I try and steer clear of big tech, as far as is rational. My threat model is very low risk, because I am neither famous enough to attract the attention of stalkers nor interesting enough to invite the gaze of state actors bent on silencing my dissident behaviour. Thus, I walk a line between the purist utopia of Linux running only FOSS applications and a dystopia of surveillance powered services that provide a near unlimited tool set.
In my day job, there is no line walking as my stipend comes from a typical organisation that is enthralled to big tech, and thus provides work systems that are replete with the usual surveillance suspects of Microsoft and Zoom. While I may revile the choices, it is interesting to see the latest in what this sort of tech can offer.
Though nothing of the scale or sophistication of ChatGPT, the ‘auto-complete’ functionality built into Outlook and Teams is fun to play with — if I am on a call and bored. Try only using the suggested reply function to respond to pings in Teams. Conversations can take some bizarre paths. But ultimately it is disappointing, even eviscerating, as a shorthand way of acknowledging colleagues.
I encountered this only the other day, when a colleague observed that it felt like the day had just started, yet it was already 5pm. For my classical mind, which I should hasten to add knows little Latin and less Greek, the most suitable bon mot was tempus fugit. Yet, and despite having had several years of my esoteric responses to analyse for options, the best Teams could offer was ‘Happens to the best of us’.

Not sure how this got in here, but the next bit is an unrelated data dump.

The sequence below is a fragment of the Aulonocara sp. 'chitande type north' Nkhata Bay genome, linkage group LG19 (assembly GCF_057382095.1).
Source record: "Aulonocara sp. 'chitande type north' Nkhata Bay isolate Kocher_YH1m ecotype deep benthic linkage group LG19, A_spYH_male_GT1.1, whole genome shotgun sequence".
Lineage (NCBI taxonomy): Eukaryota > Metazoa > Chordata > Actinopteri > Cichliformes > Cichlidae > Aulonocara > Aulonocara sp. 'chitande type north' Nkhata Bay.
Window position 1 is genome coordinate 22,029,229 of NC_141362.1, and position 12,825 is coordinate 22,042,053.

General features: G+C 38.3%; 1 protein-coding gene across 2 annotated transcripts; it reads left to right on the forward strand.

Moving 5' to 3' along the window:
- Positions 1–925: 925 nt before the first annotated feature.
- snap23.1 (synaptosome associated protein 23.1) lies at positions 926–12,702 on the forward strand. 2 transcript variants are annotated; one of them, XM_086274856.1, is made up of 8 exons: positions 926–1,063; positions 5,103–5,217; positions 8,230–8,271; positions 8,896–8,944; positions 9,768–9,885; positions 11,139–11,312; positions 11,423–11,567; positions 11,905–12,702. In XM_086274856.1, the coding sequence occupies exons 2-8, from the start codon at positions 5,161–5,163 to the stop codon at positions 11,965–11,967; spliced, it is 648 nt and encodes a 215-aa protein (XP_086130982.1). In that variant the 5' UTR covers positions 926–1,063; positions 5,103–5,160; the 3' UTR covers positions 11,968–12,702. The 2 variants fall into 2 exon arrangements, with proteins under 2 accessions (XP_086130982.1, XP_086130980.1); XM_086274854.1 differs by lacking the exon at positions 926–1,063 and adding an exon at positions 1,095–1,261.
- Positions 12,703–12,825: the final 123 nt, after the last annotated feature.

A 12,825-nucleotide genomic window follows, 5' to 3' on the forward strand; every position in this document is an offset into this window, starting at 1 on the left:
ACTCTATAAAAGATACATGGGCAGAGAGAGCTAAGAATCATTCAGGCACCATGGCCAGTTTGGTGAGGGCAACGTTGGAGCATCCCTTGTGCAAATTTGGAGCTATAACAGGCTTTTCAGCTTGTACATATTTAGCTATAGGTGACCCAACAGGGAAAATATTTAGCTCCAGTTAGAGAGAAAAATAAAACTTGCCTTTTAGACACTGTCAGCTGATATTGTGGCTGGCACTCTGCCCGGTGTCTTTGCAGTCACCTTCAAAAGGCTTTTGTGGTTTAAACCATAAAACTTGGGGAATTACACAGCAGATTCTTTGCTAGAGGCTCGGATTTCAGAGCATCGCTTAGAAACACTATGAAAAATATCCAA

It is moments like this I go from delight in the money thrown into big tech and the ease of use it invariably brings, to abject disillusionment as I wonder why I have abandoned my principles of purism in tech. Better to have a clean system and simply rely on my mind for retorts and content, than mortgage my data to the capricious and acquisitive gods of Silicon Valley.
As the cliche goes, it is darkness that allows us to appreciate the light. Or in this case, if I may be permitted a moment of melodrama, by sitting in the valley of tech disappointment I can better see the sunlit uplands of possibility.
I am musing next steps. My first way choice of FOSS collapses quickly once I need to engage with proprietary tools. The second way choice of Windows has not done itself any favours of late, as Windows 11 only seems to double down on the telemetry problems that plagued Windows 10. Even my third way of Apple has begun to pall. Their new Silicon processors are truly game changing, and their OS offers a middle ground that enables the tools that are needed from time to time while making a better fist, albeit a far from perfect one, of maintaining my privacy.
Yet as Apple’s privacy respecting posture gives way to the pull of marketing dollars through making user data the product, their third way begins to fall short. It is a shame as their tech is great, and the family sharing functionality is wonderful. They just need to firewall my family’s data from the world by ensuring everything we capture on our devices — images, text, video — is end-to-end encrypted and unable to be accessed by marketers or anyone else.
Solutions like Proton provide some of the answers, but ultimately without securing the hardware and base operating system, one remains prey to big tech telemetry and data invasion.
And on that disappointment, I end here, with no fourth way to offer — yet.
I would be interested to hear about your technology journey. Are you encountering similar challenges? Have you solved for them?
Good night and good luck.
Photo by Jiyeon Park on Unsplash.